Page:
Going the distance with cellist Colin Carr

By Elizabeth Kerr In Classical

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Colin Carr/ Photo Jo Schofield

A lone musician carrying a cello walked quietly on to a Wellington stage, sat down and entranced his audience with some of the most wonderful music ever written. It was 1985, the 300th anniversary of the birth of Johann Sebastian Bach, and Dutch Baroque cellist Anner Bylsma performed the complete unaccompanied Bach Cello Suites in New Zealand to mark the occasion. It rates highly as one of my most memorable musical experiences ever.

Now I’m anticipating that thrill again. English cellist Colin Carr will play the six suites in a single afternoon at the Adam Chamber Music Festival in Nelson next month. Top local cellists are also excited about Carr’s visit. “Of the very many recordings of the Cello Suites I possess, his is among the very best and one of my favourites,” says Andrew Joyce, the New Zealand Symphony Orchestra’s principal cellist. “Astonishingly, his recording is live; there are apparently only two or three edits on this CD and the playing is simply immaculate.” Rolf Gjelsten, cellist with the New Zealand String Quartet, describes Carr as “one of the most thoughtful and sensitive musicians on the stage today” and also expects the Nelson concert to be “unforgettable”.

When I talk to Carr about his upcoming New Zealand gig, he’s under his thatched roof in a village near Oxford, by a roaring fire with a frosty English winter outside. It’s a world away from the sunny beaches and al fresco winery lunches that go with the biennial Adam Festival. Discussing his approach to Bach’s music, he’s quick to acknowledge the influence of Bylsma, whom he describes as “a spontaneous being, a live spirit – he goes to enormous lengths never to play the same way twice”.

Carr’s 300-year-old Gofriller cello, unlike that of the Dutchman, has a modern set-up, but “it sounds like a Baroque cello”, he says. “It’s quite a dark sounding instrument and it has that richness and warmth.” Many revere Bach for his use of the simplest of means in the suites to express profound ideas through brilliantly implied harmonies and breathtaking counterpoint. “What never ceases to amaze me,” says Carr, “is Bach’s ability to achieve all this with a single instrument. And what I also love about this music is the juxtapositions and paradoxes, light and dark, joy and sorrow. These are often what makes great art great.”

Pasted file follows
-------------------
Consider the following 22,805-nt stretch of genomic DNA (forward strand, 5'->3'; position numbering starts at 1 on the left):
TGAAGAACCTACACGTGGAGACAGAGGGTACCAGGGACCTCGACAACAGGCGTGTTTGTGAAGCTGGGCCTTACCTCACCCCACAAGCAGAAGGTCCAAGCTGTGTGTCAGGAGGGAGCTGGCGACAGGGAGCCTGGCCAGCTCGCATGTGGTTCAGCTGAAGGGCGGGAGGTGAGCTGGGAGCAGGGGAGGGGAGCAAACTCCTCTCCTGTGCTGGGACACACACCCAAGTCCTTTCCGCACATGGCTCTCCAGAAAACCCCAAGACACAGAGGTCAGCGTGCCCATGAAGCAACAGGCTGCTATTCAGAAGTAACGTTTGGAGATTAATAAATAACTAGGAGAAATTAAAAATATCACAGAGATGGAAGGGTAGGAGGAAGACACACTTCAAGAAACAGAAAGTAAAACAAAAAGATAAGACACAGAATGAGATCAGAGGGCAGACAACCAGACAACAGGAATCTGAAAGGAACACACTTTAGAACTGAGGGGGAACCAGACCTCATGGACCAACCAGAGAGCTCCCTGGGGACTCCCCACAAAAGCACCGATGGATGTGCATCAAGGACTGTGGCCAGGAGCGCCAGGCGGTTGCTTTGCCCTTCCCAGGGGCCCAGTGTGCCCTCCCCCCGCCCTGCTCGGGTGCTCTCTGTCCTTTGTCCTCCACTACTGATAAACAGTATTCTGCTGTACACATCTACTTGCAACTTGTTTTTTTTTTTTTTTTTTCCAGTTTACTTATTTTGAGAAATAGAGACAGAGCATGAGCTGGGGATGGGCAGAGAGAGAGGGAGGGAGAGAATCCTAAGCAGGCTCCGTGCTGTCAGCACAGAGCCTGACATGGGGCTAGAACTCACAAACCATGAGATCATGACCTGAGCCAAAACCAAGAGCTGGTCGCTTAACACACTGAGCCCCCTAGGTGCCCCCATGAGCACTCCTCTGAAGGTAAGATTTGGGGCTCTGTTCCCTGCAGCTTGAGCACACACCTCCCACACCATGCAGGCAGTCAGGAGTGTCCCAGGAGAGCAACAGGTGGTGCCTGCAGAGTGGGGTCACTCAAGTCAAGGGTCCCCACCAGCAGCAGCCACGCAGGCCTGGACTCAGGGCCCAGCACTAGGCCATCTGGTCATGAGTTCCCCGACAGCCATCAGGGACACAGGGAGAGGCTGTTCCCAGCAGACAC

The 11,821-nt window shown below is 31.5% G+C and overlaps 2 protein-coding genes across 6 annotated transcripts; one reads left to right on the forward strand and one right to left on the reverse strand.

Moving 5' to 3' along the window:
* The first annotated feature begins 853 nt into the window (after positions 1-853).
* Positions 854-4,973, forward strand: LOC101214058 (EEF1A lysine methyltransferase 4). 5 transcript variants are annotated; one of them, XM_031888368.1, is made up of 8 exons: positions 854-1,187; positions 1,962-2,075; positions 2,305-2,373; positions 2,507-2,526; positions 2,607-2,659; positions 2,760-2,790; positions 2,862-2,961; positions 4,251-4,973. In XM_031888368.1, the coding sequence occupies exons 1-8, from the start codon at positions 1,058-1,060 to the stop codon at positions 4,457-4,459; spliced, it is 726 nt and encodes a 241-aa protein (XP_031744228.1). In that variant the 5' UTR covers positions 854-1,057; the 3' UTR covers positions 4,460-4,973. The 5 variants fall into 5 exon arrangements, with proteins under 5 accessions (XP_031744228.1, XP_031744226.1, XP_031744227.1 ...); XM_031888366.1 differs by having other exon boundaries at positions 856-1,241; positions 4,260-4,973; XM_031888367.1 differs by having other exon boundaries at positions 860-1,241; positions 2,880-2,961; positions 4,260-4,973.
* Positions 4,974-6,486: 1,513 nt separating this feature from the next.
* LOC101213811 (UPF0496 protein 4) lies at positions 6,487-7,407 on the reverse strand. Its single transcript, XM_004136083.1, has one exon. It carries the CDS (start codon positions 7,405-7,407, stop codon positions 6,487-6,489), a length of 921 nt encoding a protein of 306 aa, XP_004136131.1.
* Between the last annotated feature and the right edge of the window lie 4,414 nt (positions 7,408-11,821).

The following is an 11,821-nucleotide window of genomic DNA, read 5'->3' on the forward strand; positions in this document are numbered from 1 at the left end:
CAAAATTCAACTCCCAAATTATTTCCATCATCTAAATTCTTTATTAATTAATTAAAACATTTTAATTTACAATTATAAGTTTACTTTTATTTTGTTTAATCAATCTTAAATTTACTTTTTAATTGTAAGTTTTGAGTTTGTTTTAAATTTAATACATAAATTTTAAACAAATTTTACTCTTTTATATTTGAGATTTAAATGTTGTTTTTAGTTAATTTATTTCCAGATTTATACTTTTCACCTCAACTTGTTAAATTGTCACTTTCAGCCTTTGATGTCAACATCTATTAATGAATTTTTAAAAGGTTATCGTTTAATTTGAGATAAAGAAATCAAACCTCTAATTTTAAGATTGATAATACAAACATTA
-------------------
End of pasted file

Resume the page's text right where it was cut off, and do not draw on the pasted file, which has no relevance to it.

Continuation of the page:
The story of the discovery of this mesmerising music in 1890 by a 19-year-old Pablo Casals is so intriguing that music journalist and sleuth Eric Siblin has written a gripping book about it, The Cello Suites. It explores the background to the composition of the suites, their renaissance after being unearthed 140 years after Bach’s death in a back-street Barcelona second-hand shop by Casals and Siblin’s own hunt for the original manuscript.

Carr is adamant there’s another protagonist in the suites mystery, one he calls “wonder woman”, the composer’s second wife and faithful music copyist, Anna Magdalena Bach. It’s her manuscript of the suites that has survived (Bach’s original version has never surfaced) and Carr tells his students to throw away other editions and go with the spirit of spontaneity she embodies.

“Her slurs and articulation are unpredictable and it’s very empowering; you can make it up as you go along. Anna Magdalena is responsible for this improvisatory approach and it’s the way I enjoy playing the suites. You have to be both very organised and very free – you have to know and understand every harmony but at the same time you have to surprise yourself, play as if for the first time, as if it’s new and wonderful.”

As a young prodigy, Carr entered the renowned Yehudi Menuhin School in Surrey when he was eight and studied there for eight years. Now in his mid-fifties, he describes his childhood self as “an irritating know-it-all little boy” who was nonetheless enormously influenced by the musicians there, including Menuhin himself, Rudolph Serkin, French composer Nadia Boulanger and cello teachers Maurice Gendron and William Pleeth. He gained “a sense of how important music was – there was nothing else for me. I was incredibly intense. Later, I had to eliminate some of this intensity – you can grab people by the throat but sometimes you have to let them go, make them comfortable.”

As well as his solo Bach performance in Nelson, Carr will play chamber works with the New Zealand String Quartet, pianist Diedre Irons and others. “The strength of festivals,” he says “is they throw musicians together and result sometimes in truly memorable performances. As a young musician, I wasn’t very good at this. I arrived knowing how I wanted to play, I wasn’t flexible, I couldn’t get into someone else’s flow. With experience, I can do that now.”

Carr has another passion in his life. “Running [he manages 10km most days] is as important to me as playing the cello. It’s a physical need just like eating and sleeping. There’s some sort of parallel with training to play the Bach Suites in a single concert, building stamina so I can do it with ease, without huffing and puffing. Whatever running does chemically, those endorphins, makes me free; I feel more goodwill as a person and it comes out in my playing, in confidence and freedom.”

COLIN CARR, Bach Suites, February 3; Masterclass, February 5; Rhapsody, with Douglas Beilman (violin), Péter Nagy (piano), Diedre Irons (piano), New Zealand String Quartet, February 7. All as part of the Adam Chamber Music Festival, Nelson, February 1-9.

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